I suppose that I am officially a twenty-something now (I’m 21, will be 22 in November), so I think I really need more books like Brooklyn Girls.
This book centers around Pia and her fellow recently-graduated girls stuck in that awkward stage where they’re technically adults but still don’t quite know how to live in the real world without parental help. Pia is a pretty confident and upbeat person, but she has a lot of stuff thrown at her that she has to deal with, and I found myself rooting her on even when she did stupid things – which, admittedly, happened, because sometimes (well, let’s be honest, much of the time) people do stupid things.
I’m definitely excited to read the rest of this series because I need more twenty-somethings in my literary life to tell me what to do, even if they have no idea what they’re doing either.
The Sacred Lies of Minnow Bly is not a happy book – although, that’s not at all surprising since it’s about a girl who lost her hands when she was a part of cult, and now she’s in juvie for nearly beating a guy to death. So, yeah, not happy – but that doesn’t mean that it wasn’t interesting.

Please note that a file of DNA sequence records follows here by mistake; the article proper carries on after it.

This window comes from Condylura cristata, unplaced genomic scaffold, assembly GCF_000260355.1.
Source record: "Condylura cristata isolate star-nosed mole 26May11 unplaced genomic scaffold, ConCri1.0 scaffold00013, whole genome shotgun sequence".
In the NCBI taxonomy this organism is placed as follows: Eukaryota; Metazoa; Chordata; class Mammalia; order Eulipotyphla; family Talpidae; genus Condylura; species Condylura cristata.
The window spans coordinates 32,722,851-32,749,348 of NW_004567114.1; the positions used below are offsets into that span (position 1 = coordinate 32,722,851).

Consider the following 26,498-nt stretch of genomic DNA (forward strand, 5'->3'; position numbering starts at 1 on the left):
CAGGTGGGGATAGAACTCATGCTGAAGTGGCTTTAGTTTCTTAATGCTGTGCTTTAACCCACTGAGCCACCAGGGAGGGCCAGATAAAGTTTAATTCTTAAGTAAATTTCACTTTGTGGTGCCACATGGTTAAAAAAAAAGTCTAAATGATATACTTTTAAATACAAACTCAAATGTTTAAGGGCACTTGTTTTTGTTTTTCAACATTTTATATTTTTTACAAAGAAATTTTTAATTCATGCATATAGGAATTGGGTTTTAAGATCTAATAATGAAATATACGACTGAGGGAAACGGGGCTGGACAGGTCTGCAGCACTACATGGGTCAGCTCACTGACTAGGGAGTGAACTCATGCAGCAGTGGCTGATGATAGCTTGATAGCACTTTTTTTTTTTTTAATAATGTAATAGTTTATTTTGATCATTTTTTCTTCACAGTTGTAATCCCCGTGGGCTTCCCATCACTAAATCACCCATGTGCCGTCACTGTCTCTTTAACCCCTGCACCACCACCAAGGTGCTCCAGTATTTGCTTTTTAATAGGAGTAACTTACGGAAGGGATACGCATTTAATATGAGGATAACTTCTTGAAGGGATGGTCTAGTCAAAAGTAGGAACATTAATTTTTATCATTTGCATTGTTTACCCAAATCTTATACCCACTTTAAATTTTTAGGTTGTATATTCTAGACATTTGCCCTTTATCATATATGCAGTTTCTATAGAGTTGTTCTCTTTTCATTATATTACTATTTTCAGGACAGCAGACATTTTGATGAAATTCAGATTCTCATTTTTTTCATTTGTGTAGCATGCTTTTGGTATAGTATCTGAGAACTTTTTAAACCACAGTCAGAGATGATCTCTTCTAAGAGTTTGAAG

This is apparently a retelling of a story about The Maiden With No Hands or something along those lines. I’ve never read that story or even heard about it, so I came into this with little to no expectations, which was probably a little good since it started off a bit slow for me – if I had read a bunch of reviews, I would have probably given up on it, either because I wasn’t liking it as much as everyone else or because I figured I would dislike it as much as everyone else, depending on whether the reviews were positive or not.
This is definitely more of a character study, and it has a lot of flashbacks. One of my main complaints is that we had to wait so long for many answers, like why Minnow attacked a seemingly anonymous boy and why her hands were cut off. I’m definitely interested to see what else Stephanie Oakes writes in the future, though.